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Joey Bart and Heliot Ramos are the Giants’ best prospects, according to FanGraphs

Their revised top prospect rankings place these two in the top 100.

Mike Matheny Portrait Shoot Photo by Brian Bahr/Getty Images

The Giants drafted Joey Bart only a week ago and he’s already been declared the Giants’ best prospect per FanGraphs and the 57th-best in all of baseball. It’s the highest ranking of a Giants prospect on any recent FanGraphs prospect ranking, and Bart has taken their crown of the team’s best prospect from Christian Arroyo, who was, of course, traded to the Rays in the Evan Longoria deal.

Heliot Ramos’ appearance at #89 shows how much of an impression he’s made in about 90 games across two seasons. FanGraphs considered adding him to their preseason top 100 prospect rankings, but he just missed the cut. What a difference four months makes.

But just to give you some added context, here was their list of the 10 best Giants as of last August after they released their summer top 100 prospect list:

  1. Christian Arroyo
  2. Tyler Beede
  3. Bryan Reynolds
  4. Heliot Ramos
  5. Chris Shaw
  6. Andrew Suarez
  7. Sandro Fabian
  8. Steven Duggar
  9. C.J. Hinojosa
  10. Joan Gregorio

None of those players were on that summer top 100 prospect list despite Arroyo and Beede making it onto the preseason 2017 list (at #69 and #86, respectively), so Bart and Ramos could very well follow suit and lose their standing in just a couple of months, though that seems very unlikely given their ages and experience.

The most recent ranking of the Giants’ system was in May:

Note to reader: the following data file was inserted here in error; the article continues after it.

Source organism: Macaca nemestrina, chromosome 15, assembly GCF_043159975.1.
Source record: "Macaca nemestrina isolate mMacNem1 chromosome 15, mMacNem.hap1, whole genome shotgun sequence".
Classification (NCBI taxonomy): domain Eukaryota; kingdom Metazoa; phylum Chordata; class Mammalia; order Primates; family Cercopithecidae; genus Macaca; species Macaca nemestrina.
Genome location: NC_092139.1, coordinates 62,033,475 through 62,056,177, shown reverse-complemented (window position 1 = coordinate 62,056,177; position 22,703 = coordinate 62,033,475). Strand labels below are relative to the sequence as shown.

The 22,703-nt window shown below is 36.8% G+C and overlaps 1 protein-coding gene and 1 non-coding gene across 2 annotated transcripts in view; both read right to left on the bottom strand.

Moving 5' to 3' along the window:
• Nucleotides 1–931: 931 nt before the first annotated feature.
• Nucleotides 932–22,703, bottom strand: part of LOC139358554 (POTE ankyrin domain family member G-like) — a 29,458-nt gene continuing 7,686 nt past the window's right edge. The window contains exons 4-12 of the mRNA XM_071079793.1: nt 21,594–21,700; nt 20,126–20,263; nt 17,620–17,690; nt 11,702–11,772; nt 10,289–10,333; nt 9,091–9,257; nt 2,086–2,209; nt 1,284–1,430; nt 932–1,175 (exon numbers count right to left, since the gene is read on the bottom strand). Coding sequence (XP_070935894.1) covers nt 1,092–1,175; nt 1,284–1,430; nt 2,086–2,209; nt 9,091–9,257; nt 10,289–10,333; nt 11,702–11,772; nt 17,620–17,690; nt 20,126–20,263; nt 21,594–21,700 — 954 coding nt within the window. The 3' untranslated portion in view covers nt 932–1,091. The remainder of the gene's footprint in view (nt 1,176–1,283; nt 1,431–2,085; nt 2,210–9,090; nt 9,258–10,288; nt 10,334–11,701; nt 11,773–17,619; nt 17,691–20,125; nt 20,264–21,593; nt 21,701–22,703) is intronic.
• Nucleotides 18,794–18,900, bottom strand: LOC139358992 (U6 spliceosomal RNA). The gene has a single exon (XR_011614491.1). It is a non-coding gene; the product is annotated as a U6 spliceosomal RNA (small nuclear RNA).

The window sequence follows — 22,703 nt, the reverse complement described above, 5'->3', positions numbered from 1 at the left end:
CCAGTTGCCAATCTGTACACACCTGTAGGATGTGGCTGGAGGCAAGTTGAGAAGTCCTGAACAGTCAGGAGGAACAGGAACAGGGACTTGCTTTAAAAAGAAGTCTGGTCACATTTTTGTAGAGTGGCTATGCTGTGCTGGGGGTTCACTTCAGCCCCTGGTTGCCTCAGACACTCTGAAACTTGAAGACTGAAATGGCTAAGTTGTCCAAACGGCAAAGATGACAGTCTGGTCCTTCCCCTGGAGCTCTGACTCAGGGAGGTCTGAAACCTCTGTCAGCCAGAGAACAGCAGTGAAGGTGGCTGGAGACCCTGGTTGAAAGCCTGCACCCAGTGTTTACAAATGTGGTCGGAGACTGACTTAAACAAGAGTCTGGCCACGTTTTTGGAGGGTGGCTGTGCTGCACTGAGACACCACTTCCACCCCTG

1. Heliot Ramos
  2. Stephen Duggar
  3. Alexander Canario
  4. Tyler Beede
  5. Garrett Williams
  6. Chris Shaw
  7. Jacob Gonzalez
  8. Andrew Suarez
  9. D.J. Snelten
  10. Aramis Garcia

So, yeah, expect that list to see a significant revision come August.

FanGraphs altered their top prospect rankings a bit from the preseason list by not limiting it to only the top 100. They decided to include every player projected to have a Future Value of 50 or better, which wound up being 131 players total.

For their purposes,

Future Value attempts to combine a prospect’s potential (reasonable ceiling and floor) as well as his chance of realizing it (including injury-related risks or proximity to the majors) into one tidy, value-based number.

So when you see Bart, who has yet to play an inning of minor league ball, and Ramos, who’s not even 19 years old, with Future Values of 50, it means they’re projected to be average future major league baseball players on the scouting 20-80 scoring scale. A 50 player is basically a .260 hitter who averages 15-18 home runs a season. I don’t scoff at that because when you consider how many players are drafted and how many play across the entire minor league system, making it to the major leagues is a miracle, and being an average player once there to be almost a double miracle. An average major league hitter is so much better at baseball than most people on the entire planet, and it takes the same amount of effort by scouts, coaches, and front offices to find them as it does a superstar player.

The Giants don’t have what the Braves have — 14 prospects on the list with Future Values of 50 or better — but the two recent top draft picks they project to be future stars/contributors are considered by others outside of the organization as having the same impact. It’s not always about making sure people are saying nice things about you and your choices, but there’s something to be said about industry peers and informed outsiders essentially checking your work and agreeing with your conclusions.